“Hm,” Saga!Two can only think to say.
Saxon continues, “while the Clexa didn’t give the Orothsew our technology, there’s no way to stop them from having ideas. Now they know what seafaring ships should look like, and they have the inkling to go explore.”
“Well, what else can we do?” Vearden!Three asks. “Either we’ve done all we can to prepare them, and today is our vacation, or we’ve not done enough, and we only have one more chance to stop the war.”
“Well, we could make another appearance,” Saxon suggests. Though the responsibility of pretending to be Clexa rested on the special team that showed up, the three of them used their McIver hats to do the same, though with far less diplomatic experience to back them up.
“Nah, I don’t want to do that,” Saga!Two says. “The other Clexa left, and whatever reason the Orothsew came up with to explain that, we shouldn’t confuse them with more interruptions. I think it’s time they start making their own decisions. We probably won’t be there when they meet the Gondilak, so let’s let them be.”
“So, you think we should do nothing?” Vearden!Three questions.
“Maybe your remark about this being our vacation was a joke,” Saga!Two begins, “but it doesn’t sound like a terrible idea to me.”
The other two don’t know what to say. A break is the last thing they would have thought someone like Saga would suggest. They don’t have much time to think about it before an alarm starts going off. Saxon rolls his chair over to the main computer to find out what is going on.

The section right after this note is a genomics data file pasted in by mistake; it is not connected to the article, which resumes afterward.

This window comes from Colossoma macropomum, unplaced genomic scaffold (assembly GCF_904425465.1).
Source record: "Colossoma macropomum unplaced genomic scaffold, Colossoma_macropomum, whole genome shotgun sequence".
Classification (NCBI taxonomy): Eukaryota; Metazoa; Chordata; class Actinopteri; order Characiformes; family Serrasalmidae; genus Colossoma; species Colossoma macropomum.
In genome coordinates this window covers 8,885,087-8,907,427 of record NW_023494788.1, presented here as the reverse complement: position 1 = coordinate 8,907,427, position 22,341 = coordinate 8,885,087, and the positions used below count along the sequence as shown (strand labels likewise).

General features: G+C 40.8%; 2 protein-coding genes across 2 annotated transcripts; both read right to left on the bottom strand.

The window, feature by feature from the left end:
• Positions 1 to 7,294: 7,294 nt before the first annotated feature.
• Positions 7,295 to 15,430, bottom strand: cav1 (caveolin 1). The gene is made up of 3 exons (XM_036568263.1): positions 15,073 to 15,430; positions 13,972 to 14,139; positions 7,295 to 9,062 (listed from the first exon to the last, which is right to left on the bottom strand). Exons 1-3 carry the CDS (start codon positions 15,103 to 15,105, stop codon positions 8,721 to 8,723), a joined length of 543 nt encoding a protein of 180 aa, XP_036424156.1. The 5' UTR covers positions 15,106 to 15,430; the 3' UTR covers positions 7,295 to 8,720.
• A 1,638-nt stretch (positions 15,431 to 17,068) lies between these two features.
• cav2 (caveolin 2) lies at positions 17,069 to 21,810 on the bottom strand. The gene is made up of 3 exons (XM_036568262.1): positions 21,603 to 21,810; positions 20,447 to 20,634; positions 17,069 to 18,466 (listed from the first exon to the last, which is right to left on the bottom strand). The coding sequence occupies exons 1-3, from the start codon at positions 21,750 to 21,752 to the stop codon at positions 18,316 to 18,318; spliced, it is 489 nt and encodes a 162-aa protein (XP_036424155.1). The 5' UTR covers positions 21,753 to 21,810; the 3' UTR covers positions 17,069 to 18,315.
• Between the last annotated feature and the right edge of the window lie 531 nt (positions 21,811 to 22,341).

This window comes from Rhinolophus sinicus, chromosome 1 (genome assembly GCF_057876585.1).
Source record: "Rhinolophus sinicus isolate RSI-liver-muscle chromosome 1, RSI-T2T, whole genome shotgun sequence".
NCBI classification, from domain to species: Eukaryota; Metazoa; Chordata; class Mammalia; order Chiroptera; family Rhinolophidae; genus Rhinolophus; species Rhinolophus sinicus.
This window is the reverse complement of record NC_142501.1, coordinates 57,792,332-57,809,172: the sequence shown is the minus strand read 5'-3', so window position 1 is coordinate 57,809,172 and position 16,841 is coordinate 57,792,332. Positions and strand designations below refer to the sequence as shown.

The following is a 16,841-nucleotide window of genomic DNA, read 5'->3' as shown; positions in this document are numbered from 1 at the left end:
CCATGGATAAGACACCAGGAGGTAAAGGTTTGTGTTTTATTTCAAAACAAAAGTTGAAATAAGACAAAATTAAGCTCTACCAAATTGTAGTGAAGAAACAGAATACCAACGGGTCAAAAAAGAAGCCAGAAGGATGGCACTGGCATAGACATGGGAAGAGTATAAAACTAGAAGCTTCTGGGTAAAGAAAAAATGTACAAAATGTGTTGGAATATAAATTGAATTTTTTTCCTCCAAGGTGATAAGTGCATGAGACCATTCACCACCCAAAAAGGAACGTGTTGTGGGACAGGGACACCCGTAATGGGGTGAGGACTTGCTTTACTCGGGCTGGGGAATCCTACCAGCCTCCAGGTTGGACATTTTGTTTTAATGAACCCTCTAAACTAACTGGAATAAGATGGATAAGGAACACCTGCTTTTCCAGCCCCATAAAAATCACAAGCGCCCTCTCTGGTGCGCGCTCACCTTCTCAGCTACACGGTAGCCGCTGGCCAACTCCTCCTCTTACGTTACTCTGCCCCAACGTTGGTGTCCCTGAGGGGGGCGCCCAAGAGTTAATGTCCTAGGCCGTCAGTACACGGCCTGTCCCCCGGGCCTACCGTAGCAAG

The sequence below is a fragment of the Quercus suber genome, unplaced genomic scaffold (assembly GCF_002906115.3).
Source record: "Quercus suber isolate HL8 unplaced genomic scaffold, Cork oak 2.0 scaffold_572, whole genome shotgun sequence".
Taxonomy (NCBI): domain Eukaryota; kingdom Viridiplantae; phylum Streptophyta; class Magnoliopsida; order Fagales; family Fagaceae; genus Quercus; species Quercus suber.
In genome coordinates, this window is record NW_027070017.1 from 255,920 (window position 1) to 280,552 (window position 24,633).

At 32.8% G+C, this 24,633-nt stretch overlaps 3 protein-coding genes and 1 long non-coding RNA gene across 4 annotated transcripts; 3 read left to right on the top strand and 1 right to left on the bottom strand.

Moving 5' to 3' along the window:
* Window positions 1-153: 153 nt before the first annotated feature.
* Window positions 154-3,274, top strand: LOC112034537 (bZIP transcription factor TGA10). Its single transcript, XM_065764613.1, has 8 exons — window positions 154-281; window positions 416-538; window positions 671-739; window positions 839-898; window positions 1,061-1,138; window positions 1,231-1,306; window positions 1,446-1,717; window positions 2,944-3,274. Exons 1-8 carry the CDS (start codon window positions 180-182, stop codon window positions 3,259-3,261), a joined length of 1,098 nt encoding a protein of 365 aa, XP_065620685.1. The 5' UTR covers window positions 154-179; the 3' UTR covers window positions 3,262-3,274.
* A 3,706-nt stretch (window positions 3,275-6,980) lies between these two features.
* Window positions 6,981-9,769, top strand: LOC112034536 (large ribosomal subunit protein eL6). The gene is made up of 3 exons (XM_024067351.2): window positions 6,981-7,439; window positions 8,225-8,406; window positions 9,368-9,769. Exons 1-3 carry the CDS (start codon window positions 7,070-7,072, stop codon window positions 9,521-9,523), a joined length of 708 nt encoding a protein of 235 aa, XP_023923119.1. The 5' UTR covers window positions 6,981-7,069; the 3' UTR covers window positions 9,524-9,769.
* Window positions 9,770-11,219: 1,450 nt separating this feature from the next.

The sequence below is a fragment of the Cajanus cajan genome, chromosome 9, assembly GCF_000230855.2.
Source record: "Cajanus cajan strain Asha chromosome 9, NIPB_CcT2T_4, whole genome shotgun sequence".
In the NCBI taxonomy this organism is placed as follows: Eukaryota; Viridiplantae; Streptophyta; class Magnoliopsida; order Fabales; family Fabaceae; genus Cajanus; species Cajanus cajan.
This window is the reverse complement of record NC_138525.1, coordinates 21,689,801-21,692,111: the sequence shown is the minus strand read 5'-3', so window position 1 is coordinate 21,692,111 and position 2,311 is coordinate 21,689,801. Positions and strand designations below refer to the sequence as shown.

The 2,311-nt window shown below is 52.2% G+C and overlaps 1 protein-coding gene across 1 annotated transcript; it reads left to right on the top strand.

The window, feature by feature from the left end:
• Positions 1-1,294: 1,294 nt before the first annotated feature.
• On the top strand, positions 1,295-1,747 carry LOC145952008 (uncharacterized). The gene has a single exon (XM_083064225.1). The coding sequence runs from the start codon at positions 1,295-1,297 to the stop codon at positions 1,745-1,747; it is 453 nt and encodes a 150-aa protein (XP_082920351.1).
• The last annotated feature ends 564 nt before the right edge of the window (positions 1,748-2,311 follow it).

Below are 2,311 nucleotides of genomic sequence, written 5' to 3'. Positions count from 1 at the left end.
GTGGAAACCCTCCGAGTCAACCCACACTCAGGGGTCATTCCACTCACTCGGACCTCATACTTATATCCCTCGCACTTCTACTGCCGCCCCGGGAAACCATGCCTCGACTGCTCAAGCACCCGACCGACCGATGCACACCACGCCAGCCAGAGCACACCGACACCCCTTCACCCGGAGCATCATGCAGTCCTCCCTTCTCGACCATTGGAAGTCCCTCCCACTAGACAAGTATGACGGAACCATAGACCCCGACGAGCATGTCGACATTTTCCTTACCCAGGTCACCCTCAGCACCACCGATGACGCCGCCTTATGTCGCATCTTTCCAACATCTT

“What is it?” Saga!Two asks.
“Unauthorized entry,” Saxon replies. “Someone is coming through the quantum network, and unlike the vonearthans from before, this isn’t from the stellar neighborhood.”
“Where is it from?” Vearden!Three asks.
Saxon continues to look through the data. “All systems within fifty light years of Earth are considered to be part of the neighborhood. Project Stargate completely avoided all of these. The world that’s incoming is almost forty light years beyond the threshold, and was evidently one of the first discovered to have a high Terrestrial Habitability Similarity Index. Higher than here, actually. It’s at .993, which may be the highest we’ve ever encountered. Oh, shit.”
“What is it?”
“Shit!” Saxon exclaims again. “We gotta go!” He jumps out of his chair, and takes off towards the quantum surrogacy section.
The other two follow him. “Tell us what’s wrong! Who is coming through?”
“If we get there in time,” Saxon begins, “no one. We cannot let them through. The natives call their planet Worlon, and Earth designated it Loci Non Grata!”
“You mean like Utah?” Vearden!Three jokes.
“Yes, but worse!” They continue to run down the passageways. “I ran off before I could find out why, but Earth does not take that designation lightly.”
They reach the secret section. Saxon removes an energy weapon from yet another secret compartment, and begins to blast away all of the equipment, including the surrogate pods. He destroys everything. Saga!Two and Vearden!Three can’t be of much help right now, so they just watch until he feels he’s done.
“Explain,” Saga!Two orders.